Listen to Benjamin Zephaniah’s BBC Radio 4 fundraising appeal for INQUEST on Sunday 6 November 2011 at 7.55 and 21:26 and repeated on Thursday 10 November at 15:27.
The BBC’s UK-wide broadcast appeals are made weekly on BBC Radio 4 (92-95 FM, 198 LW).
• INQUEST’s publication The Inquest Handbook is a comprehensive guide to the inquest system in England and Wales available free to any family facing an inquest.
• INQUEST has an in-depth casework service on deaths in custody or involving state agents and other cases that raise wider issues about state or corporate accountability.
• Issues arising from its casework inform its parliamentary , policy and legal work to improve the investigation and inquest system and the treatment of bereaved people.
• INQUEST is widely consulted by parliamentarians, the media, policy makers and the public.
• The unique combination of casework, policy work and campaigning ensures that the voices of bereaved families are heard.
• Please SEND money to support the work of INQUEST. Spring 2011 to Spring 2012 is INQUEST’s 30th Anniversary year and we are marking this with a number of events.
This is the full transcript of Benjamin Zephaniah’s BBC Appeal for INQUEST (which can also be heard online here):
I’ve appealed before on Radio 4 for the charity INQUEST – listeners were generous and I just wanted to say ‘THANK YOU’ for supporting the work of this ‘small’ charity.
For over 30 years, INQUEST has been supporting families of those who die in prison, psychiatric hospital, police cells or following contact with the police. Because of its expertise on contentious deaths it is widely consulted by Parliamentarians, lawyers, policy makers and the public.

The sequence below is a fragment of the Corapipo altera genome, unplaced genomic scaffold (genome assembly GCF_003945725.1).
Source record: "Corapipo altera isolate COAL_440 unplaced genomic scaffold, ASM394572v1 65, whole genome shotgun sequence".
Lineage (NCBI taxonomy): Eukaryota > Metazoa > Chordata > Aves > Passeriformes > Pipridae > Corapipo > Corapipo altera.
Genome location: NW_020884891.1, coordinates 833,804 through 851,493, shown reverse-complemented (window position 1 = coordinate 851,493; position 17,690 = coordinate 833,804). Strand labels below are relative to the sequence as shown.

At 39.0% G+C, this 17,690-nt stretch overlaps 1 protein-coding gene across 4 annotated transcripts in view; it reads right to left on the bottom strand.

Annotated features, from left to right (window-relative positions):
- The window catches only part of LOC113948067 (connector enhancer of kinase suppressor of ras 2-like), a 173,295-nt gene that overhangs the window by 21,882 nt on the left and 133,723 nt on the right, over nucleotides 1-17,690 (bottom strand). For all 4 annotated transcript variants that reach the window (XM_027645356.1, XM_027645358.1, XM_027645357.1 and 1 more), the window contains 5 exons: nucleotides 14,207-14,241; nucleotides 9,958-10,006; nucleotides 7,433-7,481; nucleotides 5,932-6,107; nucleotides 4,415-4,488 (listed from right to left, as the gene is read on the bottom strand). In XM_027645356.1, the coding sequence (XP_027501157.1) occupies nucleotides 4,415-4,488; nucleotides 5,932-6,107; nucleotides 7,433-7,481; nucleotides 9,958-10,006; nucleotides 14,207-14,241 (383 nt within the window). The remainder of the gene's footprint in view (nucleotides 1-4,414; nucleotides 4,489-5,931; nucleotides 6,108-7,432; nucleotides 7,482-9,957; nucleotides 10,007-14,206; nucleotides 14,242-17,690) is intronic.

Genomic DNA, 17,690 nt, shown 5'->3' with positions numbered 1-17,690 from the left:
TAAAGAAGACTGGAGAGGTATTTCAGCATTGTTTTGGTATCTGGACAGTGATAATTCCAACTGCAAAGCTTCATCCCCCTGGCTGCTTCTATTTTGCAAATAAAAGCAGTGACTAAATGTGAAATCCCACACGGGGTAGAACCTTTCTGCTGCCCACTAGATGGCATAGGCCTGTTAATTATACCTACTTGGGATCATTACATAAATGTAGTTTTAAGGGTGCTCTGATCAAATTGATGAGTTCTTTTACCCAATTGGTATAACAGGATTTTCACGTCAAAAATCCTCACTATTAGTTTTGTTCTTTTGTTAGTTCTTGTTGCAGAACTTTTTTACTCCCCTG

INQUEST guides families through the lengthy investigation and inquest process, its unique and specialist casework service providing free ongoing support.
The charity can help families find a lawyer so that questions and concerns about a death can be raised – in the hope that other deaths are prevented. Without this families can find themselves isolated and alone at an inquest while government funded lawyers are there to represent the interests of the prison and police service.
My family once needed the charity’s help and I can tell you we were very grateful, others feel the same.
This letter is from a family of a man who died in prison:
“Without your support, I could not have got through those traumatic months caused by the death of John. Your gentle, softly spoken words of comfort and guidance brought me through a very difficult period.”
Following sudden, unnatural deaths such as those in custody, at work, in hospital, or on public transport, a coroners’ inquest is often the only opportunity a family has to ask questions about how their relative died. The charity has an Inquest Handbook available for any bereaved family that explains the whole process. As another letter says:
“As a family we had no idea of how to even start going about preparing for Alex’s inquest and to be honest we were scared, but with your support and comfort we felt assured”
The small dedicated team at INQUEST helps over 350 families each year providing a vital service at a deeply traumatic time. ‘Support’ that is described in one letter as: “a glowing light in a very dark tunnel.”
You can make a donation now by calling 0800 404 8144, that’s 0800 404 8144. Or you can send a cheque payable to INQUEST to FREEPOST BBC RADIO 4 APPEAL. That’s FREEPOST BBC RADIO 4 APPEAL. Please mark the back of your envelope INQUEST.